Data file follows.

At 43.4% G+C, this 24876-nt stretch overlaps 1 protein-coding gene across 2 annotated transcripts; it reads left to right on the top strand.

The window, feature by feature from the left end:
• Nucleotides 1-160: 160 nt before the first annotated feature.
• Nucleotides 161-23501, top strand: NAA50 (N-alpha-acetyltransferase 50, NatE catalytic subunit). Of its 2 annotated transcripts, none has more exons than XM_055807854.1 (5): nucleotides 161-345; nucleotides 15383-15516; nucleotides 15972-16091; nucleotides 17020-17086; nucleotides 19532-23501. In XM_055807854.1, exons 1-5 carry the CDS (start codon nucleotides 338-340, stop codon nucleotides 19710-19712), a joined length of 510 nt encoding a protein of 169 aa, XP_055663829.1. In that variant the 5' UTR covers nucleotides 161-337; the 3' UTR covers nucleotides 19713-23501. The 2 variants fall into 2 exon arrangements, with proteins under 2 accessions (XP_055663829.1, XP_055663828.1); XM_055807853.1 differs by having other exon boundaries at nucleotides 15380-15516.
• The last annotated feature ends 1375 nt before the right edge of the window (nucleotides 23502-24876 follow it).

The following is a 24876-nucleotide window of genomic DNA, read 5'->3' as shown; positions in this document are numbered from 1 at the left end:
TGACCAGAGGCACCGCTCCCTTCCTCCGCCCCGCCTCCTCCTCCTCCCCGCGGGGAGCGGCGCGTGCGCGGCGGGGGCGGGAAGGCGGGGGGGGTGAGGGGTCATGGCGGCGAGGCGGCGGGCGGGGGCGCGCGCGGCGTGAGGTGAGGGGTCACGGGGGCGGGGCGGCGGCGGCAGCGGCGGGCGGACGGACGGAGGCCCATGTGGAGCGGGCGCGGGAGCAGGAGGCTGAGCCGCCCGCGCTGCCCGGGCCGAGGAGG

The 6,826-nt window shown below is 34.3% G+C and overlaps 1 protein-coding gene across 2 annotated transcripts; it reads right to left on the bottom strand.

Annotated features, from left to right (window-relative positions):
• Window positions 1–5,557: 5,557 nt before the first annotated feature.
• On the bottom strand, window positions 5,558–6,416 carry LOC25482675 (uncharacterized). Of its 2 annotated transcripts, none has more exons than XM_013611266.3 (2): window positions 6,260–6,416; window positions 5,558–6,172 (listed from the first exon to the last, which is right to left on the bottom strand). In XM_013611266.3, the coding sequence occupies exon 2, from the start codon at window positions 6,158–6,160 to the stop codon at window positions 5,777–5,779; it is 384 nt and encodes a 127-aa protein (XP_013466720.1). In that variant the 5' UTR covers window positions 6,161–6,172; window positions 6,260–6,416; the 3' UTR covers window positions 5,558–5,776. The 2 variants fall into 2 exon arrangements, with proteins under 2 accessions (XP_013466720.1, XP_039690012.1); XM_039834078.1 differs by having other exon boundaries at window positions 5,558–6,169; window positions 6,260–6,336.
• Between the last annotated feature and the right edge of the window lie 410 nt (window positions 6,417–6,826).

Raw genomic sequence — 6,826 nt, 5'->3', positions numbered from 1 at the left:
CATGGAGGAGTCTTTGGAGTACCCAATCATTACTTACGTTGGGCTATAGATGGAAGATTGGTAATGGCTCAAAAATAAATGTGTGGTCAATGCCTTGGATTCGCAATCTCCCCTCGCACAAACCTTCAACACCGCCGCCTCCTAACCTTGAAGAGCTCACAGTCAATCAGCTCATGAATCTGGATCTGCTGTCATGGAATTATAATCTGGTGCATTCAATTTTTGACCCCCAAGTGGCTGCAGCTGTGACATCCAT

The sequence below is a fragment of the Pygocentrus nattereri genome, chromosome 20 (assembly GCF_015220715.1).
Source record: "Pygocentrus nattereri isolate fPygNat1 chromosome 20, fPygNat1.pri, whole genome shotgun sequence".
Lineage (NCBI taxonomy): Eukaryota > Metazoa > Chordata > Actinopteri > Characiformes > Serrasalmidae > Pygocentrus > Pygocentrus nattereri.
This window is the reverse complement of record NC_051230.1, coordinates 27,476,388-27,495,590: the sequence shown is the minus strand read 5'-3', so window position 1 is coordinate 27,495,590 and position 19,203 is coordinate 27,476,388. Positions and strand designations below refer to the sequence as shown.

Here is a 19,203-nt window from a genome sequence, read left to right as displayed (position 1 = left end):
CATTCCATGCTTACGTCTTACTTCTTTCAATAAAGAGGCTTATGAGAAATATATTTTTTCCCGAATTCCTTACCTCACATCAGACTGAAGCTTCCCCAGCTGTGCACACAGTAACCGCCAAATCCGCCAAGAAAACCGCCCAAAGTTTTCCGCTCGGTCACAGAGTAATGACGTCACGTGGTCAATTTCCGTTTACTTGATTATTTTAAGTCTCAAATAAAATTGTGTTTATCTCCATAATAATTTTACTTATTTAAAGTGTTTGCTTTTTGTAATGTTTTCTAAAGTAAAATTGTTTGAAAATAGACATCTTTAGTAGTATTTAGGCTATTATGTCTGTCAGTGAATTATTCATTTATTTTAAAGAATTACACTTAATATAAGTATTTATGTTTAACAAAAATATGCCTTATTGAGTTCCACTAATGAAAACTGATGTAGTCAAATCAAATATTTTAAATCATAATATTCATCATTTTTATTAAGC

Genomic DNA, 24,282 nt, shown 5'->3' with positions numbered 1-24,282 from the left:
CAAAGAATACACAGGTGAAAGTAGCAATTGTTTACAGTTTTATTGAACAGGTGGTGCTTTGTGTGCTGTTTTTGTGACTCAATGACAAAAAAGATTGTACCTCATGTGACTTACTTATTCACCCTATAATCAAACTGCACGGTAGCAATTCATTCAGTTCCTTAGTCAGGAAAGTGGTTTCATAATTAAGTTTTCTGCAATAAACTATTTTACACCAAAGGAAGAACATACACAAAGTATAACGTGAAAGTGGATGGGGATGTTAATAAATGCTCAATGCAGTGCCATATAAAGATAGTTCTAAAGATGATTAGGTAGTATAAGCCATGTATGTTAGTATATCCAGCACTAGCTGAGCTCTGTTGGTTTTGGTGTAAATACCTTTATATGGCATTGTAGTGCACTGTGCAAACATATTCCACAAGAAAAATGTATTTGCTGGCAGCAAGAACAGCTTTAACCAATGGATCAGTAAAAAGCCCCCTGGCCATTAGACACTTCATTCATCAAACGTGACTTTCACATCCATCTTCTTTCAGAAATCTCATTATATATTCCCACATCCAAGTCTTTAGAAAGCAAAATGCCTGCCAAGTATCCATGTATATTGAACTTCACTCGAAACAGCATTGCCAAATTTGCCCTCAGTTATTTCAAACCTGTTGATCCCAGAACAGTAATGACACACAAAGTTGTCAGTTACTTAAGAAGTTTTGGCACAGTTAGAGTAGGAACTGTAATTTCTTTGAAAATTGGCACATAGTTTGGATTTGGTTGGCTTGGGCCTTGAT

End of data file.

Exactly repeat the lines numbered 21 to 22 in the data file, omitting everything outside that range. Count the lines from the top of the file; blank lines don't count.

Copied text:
Genomic DNA, 24,282 nt, shown 5'->3' with positions numbered 1-24,282 from the left:
CAAAGAATACACAGGTGAAAGTAGCAATTGTTTACAGTTTTATTGAACAGGTGGTGCTTTGTGTGCTGTTTTTGTGACTCAATGACAAAAAAGATTGTACCTCATGTGACTTACTTATTCACCCTATAATCAAACTGCACGGTAGCAATTCATTCAGTTCCTTAGTCAGGAAAGTGGTTTCATAATTAAGTTTTCTGCAATAAACTATTTTACACCAAAGGAAGAACATACACAAAGTATAACGTGAAAGTGGATGGGGATGTTAATAAATGCTCAATGCAGTGCCATATAAAGATAGTTCTAAAGATGATTAGGTAGTATAAGCCATGTATGTTAGTATATCCAGCACTAGCTGAGCTCTGTTGGTTTTGGTGTAAATACCTTTATATGGCATTGTAGTGCACTGTGCAAACATATTCCACAAGAAAAATGTATTTGCTGGCAGCAAGAACAGCTTTAACCAATGGATCAGTAAAAAGCCCCCTGGCCATTAGACACTTCATTCATCAAACGTGACTTTCACATCCATCTTCTTTCAGAAATCTCATTATATATTCCCACATCCAAGTCTTTAGAAAGCAAAATGCCTGCCAAGTATCCATGTATATTGAACTTCACTCGAAACAGCATTGCCAAATTTGCCCTCAGTTATTTCAAACCTGTTGATCCCAGAACAGTAATGACACACAAAGTTGTCAGTTACTTAAGAAGTTTTGGCACAGTTAGAGTAGGAACTGTAATTTCTTTGAAAATTGGCACATAGTTTGGATTTGGTTGGCTTGGGCCTTGAT